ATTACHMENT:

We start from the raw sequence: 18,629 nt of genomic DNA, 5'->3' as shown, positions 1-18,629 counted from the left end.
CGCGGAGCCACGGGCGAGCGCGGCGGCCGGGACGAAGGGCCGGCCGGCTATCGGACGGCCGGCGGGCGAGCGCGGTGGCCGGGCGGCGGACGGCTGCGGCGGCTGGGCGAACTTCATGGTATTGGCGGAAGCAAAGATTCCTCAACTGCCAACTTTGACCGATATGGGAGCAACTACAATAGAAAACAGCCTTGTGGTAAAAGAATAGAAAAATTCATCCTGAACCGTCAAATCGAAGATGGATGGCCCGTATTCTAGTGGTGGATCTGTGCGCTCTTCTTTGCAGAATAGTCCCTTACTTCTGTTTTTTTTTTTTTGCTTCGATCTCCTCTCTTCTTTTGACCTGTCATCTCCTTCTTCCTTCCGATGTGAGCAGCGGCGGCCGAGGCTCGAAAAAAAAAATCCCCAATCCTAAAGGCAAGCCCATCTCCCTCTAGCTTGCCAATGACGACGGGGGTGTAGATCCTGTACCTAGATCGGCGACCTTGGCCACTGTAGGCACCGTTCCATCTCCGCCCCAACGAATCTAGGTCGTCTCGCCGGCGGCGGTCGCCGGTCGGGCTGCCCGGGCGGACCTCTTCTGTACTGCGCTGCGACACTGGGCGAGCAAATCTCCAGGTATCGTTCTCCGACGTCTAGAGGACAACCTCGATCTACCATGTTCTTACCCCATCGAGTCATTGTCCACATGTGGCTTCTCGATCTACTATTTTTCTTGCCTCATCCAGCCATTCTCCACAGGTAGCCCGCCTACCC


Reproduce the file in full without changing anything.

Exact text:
We start from the raw sequence: 18,629 nt of genomic DNA, 5'->3' as shown, positions 1-18,629 counted from the left end.
CGCGGAGCCACGGGCGAGCGCGGCGGCCGGGACGAAGGGCCGGCCGGCTATCGGACGGCCGGCGGGCGAGCGCGGTGGCCGGGCGGCGGACGGCTGCGGCGGCTGGGCGAACTTCATGGTATTGGCGGAAGCAAAGATTCCTCAACTGCCAACTTTGACCGATATGGGAGCAACTACAATAGAAAACAGCCTTGTGGTAAAAGAATAGAAAAATTCATCCTGAACCGTCAAATCGAAGATGGATGGCCCGTATTCTAGTGGTGGATCTGTGCGCTCTTCTTTGCAGAATAGTCCCTTACTTCTGTTTTTTTTTTTTTGCTTCGATCTCCTCTCTTCTTTTGACCTGTCATCTCCTTCTTCCTTCCGATGTGAGCAGCGGCGGCCGAGGCTCGAAAAAAAAAATCCCCAATCCTAAAGGCAAGCCCATCTCCCTCTAGCTTGCCAATGACGACGGGGGTGTAGATCCTGTACCTAGATCGGCGACCTTGGCCACTGTAGGCACCGTTCCATCTCCGCCCCAACGAATCTAGGTCGTCTCGCCGGCGGCGGTCGCCGGTCGGGCTGCCCGGGCGGACCTCTTCTGTACTGCGCTGCGACACTGGGCGAGCAAATCTCCAGGTATCGTTCTCCGACGTCTAGAGGACAACCTCGATCTACCATGTTCTTACCCCATCGAGTCATTGTCCACATGTGGCTTCTCGATCTACTATTTTTCTTGCCTCATCCAGCCATTCTCCACAGGTAGCCCGCCTACCC